Bacterial communities including Burkholderia, fluorescent pseudomonads, and total culturable bacteria were differentially impacted by both season and transition strategy. A consistent trend was found wherein populations were high in March, declined in the summer months, and rose again in September. Organic transition strategy was significant for Burkholderia in the first initiation of the treatments (Start 1), Pseudomonas populations in the second initiation of the treatments (Start 2), and the total culturable bacteria populations in Start 1. In these cases, the treatments receiving compost in place of synthetic fertilizer were often found to have the highest populations. Numbers of bacteria were consistently higher in Start 2 compared to the first year of Start1.
Microbial biomass and activity were more sensitive to changes in soil management practices than total C and N. In the first two years, the organic system was most effective in enhancing soil microbial biomass C and N among the transition strategies. By the third year, soil microbial biomass C and N in the reduced–input transition strategies were significantly greater than those in the conventional (averaging 32 and 35% higher, respectively), although they were slightly lower than those in the organic (averaging 13 and 17% lower, respectively). Soil microbial activity and net N mineralization in all transitional systems were significantly higher than those in the conventional (averagely 83 and 66% greater, respectively), with no differences among the various transition strategies. These findings suggest that the transitional strategies that gradually reduce chemical inputs can benefit microbial growth during the early stages of transition to organic farming systems.
Critical Weed-Free Period for ‘Beauregard’ Sweetpotato (Ipomoea batatas)
A nested experiment was conducted to determine the critical weed free period for organic sweetpotatoes (Seem et al, 2003). Treatments included allowing weeds to grow for 2, 4, 6, or 8 wk after sweetpotato transplanting prior to weed removal, and maintaining the sweetpotato planting weed-free for 2, 4, 6, or 8 wk after transplanting prior to allowing weeds to grow. A weedy and weed-free control was also included in the study. These treatments were used to determine how long weeds can compete with sweetpotato without reducing yield, and how long sweetpotato must grow before yield is unaffected by newly emerging weeds. Data indicated that sweetpotato may gain a competitive advantage over weeds when planting is delayed. At both planting dates, it was found that if weeds were eliminated during a critical period of 2 to 6 wk after transplanting, yields were not affected (data not shown).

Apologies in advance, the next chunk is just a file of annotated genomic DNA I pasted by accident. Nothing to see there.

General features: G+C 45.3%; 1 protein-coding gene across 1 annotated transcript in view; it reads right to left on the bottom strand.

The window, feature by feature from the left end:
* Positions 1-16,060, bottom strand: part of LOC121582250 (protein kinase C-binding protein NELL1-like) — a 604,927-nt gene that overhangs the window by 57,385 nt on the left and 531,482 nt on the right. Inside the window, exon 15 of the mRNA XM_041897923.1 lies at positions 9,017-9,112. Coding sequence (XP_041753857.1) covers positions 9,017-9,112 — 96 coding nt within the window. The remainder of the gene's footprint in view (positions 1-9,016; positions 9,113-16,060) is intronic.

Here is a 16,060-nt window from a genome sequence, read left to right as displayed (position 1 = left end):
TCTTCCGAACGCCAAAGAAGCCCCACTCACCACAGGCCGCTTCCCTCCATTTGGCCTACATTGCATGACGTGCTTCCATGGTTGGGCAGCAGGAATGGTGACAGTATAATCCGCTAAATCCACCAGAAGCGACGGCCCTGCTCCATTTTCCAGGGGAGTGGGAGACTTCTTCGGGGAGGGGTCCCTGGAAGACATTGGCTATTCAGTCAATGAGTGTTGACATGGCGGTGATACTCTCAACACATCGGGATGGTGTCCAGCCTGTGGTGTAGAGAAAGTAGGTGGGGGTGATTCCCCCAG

The Association of Weed Species Richness and Abundance with Field Margin Type in Crop Fields
A third nested study evaluated the relationship between weedy plant populations in field margins and weed populations in neighboring crop fields (Jelinek, 2004). Natural vegetation on farms such as field margins, fallow fields and wooded areas provide increased biodiversity, structural diversity, habitat for wildlife and beneficial insects, and can act as protective buffers against agrochemical drift (Kleijn, 1997). Nevertheless, farmers frequently view these areas as potential sources of weeds, pests, and diseases. The relationship between managed and unmanaged field margins and adjacent cropland was examined relative to diversity, abundance, and distribution of weedy species.